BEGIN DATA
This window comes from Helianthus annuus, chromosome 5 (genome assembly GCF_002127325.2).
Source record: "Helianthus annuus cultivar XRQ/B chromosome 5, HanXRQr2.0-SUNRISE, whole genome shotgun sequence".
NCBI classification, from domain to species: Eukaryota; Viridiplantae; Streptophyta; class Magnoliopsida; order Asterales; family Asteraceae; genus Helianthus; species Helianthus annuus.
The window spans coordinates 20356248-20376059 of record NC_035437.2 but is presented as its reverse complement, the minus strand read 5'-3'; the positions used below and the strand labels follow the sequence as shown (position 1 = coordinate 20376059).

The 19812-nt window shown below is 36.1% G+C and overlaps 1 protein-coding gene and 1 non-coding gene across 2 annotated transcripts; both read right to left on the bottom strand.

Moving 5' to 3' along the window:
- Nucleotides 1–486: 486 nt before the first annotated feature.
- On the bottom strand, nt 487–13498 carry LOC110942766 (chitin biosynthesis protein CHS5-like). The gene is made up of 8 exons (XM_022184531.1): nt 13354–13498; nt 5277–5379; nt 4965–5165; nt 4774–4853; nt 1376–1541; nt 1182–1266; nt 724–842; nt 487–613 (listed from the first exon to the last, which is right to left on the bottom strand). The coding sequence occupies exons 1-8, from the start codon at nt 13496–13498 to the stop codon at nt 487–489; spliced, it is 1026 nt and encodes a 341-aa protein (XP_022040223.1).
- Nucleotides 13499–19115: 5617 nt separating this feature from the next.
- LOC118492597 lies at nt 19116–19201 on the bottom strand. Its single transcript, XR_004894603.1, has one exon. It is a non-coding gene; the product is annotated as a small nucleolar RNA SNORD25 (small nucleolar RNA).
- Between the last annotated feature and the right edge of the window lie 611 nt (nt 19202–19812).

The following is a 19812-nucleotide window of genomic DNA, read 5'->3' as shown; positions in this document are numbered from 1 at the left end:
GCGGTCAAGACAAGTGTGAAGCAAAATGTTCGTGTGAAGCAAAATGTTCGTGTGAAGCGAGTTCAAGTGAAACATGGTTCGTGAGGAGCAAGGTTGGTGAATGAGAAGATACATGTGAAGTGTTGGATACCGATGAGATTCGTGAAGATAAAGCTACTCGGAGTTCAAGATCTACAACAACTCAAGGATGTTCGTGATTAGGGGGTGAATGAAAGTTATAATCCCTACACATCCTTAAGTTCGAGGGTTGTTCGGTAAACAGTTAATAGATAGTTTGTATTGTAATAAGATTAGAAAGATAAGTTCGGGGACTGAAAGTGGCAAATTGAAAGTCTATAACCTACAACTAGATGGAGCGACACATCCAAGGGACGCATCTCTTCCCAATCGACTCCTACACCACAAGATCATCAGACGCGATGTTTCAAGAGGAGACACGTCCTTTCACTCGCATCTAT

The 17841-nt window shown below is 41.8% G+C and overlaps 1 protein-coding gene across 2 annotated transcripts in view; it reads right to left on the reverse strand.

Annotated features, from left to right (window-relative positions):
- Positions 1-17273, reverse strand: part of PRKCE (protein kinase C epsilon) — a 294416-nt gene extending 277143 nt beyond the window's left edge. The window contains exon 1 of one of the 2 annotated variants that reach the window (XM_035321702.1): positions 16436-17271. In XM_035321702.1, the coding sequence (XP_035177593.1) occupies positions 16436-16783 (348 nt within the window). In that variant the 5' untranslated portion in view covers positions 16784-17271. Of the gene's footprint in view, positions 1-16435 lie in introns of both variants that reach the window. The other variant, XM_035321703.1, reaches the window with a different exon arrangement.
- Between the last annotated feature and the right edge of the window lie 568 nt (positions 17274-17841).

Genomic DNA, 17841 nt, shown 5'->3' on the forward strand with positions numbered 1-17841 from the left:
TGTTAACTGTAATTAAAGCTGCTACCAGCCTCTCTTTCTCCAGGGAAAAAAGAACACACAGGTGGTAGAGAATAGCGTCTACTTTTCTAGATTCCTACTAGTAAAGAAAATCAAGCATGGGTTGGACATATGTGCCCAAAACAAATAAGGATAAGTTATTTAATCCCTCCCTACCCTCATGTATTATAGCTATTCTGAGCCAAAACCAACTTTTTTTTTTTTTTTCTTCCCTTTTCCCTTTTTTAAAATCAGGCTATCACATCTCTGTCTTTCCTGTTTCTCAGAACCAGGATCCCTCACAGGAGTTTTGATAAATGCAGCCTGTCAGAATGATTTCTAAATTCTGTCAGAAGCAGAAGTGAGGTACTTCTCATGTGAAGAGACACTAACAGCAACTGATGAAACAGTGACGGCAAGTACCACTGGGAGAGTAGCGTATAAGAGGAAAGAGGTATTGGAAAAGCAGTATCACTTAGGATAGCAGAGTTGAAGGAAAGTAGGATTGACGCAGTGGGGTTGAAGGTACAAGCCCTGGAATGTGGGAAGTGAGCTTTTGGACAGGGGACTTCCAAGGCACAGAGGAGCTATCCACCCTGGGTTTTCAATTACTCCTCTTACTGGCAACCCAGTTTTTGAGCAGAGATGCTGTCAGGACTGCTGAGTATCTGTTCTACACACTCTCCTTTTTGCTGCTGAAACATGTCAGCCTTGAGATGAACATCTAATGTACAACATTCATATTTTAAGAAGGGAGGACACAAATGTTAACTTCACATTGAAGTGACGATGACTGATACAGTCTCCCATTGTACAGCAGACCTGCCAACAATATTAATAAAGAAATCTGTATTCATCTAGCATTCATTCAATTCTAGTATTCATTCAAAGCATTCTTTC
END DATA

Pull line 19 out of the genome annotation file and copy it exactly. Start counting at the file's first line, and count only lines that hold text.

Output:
TGTTAACTGTAATTAAAGCTGCTACCAGCCTCTCTTTCTCCAGGGAAAAAAGAACACACAGGTGGTAGAGAATAGCGTCTACTTTTCTAGATTCCTACTAGTAAAGAAAATCAAGCATGGGTTGGACATATGTGCCCAAAACAAATAAGGATAAGTTATTTAATCCCTCCCTACCCTCATGTATTATAGCTATTCTGAGCCAAAACCAACTTTTTTTTTTTTTTTCTTCCCTTTTCCCTTTTTTAAAATCAGGCTATCACATCTCTGTCTTTCCTGTTTCTCAGAACCAGGATCCCTCACAGGAGTTTTGATAAATGCAGCCTGTCAGAATGATTTCTAAATTCTGTCAGAAGCAGAAGTGAGGTACTTCTCATGTGAAGAGACACTAACAGCAACTGATGAAACAGTGACGGCAAGTACCACTGGGAGAGTAGCGTATAAGAGGAAAGAGGTATTGGAAAAGCAGTATCACTTAGGATAGCAGAGTTGAAGGAAAGTAGGATTGACGCAGTGGGGTTGAAGGTACAAGCCCTGGAATGTGGGAAGTGAGCTTTTGGACAGGGGACTTCCAAGGCACAGAGGAGCTATCCACCCTGGGTTTTCAATTACTCCTCTTACTGGCAACCCAGTTTTTGAGCAGAGATGCTGTCAGGACTGCTGAGTATCTGTTCTACACACTCTCCTTTTTGCTGCTGAAACATGTCAGCCTTGAGATGAACATCTAATGTACAACATTCATATTTTAAGAAGGGAGGACACAAATGTTAACTTCACATTGAAGTGACGATGACTGATACAGTCTCCCATTGTACAGCAGACCTGCCAACAATATTAATAAAGAAATCTGTATTCATCTAGCATTCATTCAATTCTAGTATTCATTCAAAGCATTCTTTC